Fashion designer Victoria Jenkins unveiled stylish and practical clothes made for people with disabilities on the runway at London Fashion Week on Friday, in a collection intended to address a gap in the market.
The “Unhidden: A New Era in Fashion” event saw around 30 models who all live with a disability, chronic condition or visible difference model floaty dresses with easy access around the waist as well as colourful chiffon tie shirts with adjustable sleeves at footwear brand Kurt Geiger’s showroom.
“Unhidden is an adaptive fashion brand… primarily targeted at inclusion within fashion of people with disabilities,” Jenkins told Reuters.
Jenkins, who has reduced mobility, first discovered a gap in the market for clothes designed with all bodies in mind in 2016 during a hospital stay when another patient raised it.
Surprised that only a few brands, including Tommy Hilfiger, offer such fashion for all, she decided to use her previous experience as a garment technologist to set up her own brand.
“When I had this idea, it was like a light bulb and just everything changed,”she said.
“It helps me personally… but also I see the impact around me of people being able to dress how they need to.”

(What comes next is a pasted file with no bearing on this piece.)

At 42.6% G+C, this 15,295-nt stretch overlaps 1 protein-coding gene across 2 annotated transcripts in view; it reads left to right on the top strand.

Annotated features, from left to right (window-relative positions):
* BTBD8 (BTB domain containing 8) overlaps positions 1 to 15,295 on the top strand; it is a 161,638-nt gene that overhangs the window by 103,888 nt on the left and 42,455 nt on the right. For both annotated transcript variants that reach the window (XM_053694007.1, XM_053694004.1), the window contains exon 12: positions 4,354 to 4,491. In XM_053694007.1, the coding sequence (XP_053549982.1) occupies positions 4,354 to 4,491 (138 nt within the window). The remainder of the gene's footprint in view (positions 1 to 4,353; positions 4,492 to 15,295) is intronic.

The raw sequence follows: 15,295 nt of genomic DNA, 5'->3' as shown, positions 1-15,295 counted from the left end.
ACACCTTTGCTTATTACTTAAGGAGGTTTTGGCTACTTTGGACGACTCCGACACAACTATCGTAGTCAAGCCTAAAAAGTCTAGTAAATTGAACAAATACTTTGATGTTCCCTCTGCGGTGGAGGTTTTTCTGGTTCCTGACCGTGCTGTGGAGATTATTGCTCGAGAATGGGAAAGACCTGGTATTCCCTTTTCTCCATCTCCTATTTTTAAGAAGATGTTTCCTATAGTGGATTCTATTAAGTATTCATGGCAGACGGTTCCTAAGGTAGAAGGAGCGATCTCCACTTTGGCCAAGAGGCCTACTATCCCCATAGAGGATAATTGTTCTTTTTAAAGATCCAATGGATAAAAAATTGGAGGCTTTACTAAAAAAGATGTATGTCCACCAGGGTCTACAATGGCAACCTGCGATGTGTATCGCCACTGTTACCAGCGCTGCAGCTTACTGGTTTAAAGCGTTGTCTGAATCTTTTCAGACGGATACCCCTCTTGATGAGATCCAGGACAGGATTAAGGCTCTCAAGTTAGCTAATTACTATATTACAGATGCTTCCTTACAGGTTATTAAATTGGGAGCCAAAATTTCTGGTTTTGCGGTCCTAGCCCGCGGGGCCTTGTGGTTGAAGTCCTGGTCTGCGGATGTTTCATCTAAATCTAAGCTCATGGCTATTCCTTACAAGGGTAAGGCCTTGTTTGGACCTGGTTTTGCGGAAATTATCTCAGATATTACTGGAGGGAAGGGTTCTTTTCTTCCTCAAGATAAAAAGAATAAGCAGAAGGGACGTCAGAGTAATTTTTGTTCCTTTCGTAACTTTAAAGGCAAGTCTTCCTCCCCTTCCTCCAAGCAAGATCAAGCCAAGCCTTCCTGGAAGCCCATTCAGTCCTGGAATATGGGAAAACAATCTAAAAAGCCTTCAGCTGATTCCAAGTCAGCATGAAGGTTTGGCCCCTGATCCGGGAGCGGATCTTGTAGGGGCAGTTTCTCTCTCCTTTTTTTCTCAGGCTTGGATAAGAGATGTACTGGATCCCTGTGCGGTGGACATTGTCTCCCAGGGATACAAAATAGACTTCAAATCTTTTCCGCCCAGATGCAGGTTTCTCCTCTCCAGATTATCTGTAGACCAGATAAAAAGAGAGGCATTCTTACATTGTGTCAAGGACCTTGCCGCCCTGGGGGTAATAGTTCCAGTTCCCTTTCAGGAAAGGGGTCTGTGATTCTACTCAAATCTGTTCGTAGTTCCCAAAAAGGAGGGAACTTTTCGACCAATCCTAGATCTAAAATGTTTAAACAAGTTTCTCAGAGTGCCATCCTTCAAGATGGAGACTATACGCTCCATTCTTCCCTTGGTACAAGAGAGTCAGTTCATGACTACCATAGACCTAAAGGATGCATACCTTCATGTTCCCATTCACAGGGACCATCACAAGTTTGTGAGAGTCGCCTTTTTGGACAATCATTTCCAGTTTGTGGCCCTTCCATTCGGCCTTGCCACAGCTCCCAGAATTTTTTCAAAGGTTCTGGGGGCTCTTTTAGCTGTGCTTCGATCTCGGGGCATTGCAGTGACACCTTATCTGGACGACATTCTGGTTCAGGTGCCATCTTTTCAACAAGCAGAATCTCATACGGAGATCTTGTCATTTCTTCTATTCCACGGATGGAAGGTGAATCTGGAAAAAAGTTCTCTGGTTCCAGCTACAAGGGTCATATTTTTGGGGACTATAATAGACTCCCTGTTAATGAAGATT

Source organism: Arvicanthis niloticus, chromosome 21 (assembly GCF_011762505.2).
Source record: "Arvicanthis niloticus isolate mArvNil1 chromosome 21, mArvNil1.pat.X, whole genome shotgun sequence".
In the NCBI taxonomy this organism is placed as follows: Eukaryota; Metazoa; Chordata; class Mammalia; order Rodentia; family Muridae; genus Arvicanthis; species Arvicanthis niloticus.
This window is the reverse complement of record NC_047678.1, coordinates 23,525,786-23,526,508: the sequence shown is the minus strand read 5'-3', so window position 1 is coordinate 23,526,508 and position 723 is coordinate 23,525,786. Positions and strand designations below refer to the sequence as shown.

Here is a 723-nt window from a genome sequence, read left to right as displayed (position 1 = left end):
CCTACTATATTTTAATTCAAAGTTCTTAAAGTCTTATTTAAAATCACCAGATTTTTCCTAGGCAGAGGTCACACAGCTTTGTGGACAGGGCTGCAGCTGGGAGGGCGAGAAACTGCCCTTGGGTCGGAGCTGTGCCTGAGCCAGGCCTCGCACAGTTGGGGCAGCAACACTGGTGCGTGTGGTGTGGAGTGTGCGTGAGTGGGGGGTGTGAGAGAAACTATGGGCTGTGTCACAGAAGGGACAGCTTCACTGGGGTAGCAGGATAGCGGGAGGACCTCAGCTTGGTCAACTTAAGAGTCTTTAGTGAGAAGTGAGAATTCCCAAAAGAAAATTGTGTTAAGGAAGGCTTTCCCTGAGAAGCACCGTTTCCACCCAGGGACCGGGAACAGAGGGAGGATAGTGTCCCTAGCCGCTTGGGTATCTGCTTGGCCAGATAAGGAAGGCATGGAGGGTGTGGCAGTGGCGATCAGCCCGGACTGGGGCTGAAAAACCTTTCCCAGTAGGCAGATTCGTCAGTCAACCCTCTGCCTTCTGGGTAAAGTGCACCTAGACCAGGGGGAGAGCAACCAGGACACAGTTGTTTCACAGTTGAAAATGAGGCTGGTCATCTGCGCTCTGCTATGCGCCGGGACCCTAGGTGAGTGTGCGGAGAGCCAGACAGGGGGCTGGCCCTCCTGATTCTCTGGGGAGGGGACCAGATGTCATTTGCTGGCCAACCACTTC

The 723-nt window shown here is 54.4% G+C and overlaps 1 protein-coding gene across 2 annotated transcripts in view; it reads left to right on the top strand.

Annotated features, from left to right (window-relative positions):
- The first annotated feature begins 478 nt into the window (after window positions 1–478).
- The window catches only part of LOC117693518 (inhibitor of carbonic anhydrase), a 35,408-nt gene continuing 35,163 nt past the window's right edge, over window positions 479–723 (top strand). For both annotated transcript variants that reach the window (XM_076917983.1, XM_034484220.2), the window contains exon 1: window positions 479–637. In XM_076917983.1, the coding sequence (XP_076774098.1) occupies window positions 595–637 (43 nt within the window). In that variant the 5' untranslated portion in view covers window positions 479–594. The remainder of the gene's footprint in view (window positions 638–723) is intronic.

Jenkins demonstrated a royal blue shirt with pop snaps that open and close easily, as people who have had strokes can struggle with buttons.
“It also has openings all down the arm,” she said, so that anyone going through treatment “can access their arm without taking any clothes off. It’s about dignity.”
Model and content creator Jessica Ping-Wild, who uses a prosthetic leg and struggles to find suitable trousers, said a brand like Unhidden makes all the difference.
“A designer taking into consideration the fact that bodies are different… it’s almost breaking that mould of beauty that has been so ingrained in society for centuries,” she said.
Jenkins’ collection also includes shirts with longer backs for wheelchair users as well as tailor made suits. She hopes her clothes become even more readily available in the future.
“Diversity without disability isn’t diversity … it feels like it’s the last taboo. People are still scared of the D word. You know, disabled is not a bad word,” she said.
- Reporting by Sarah Mills; Editing by Alexandra Hudson, of Reuters.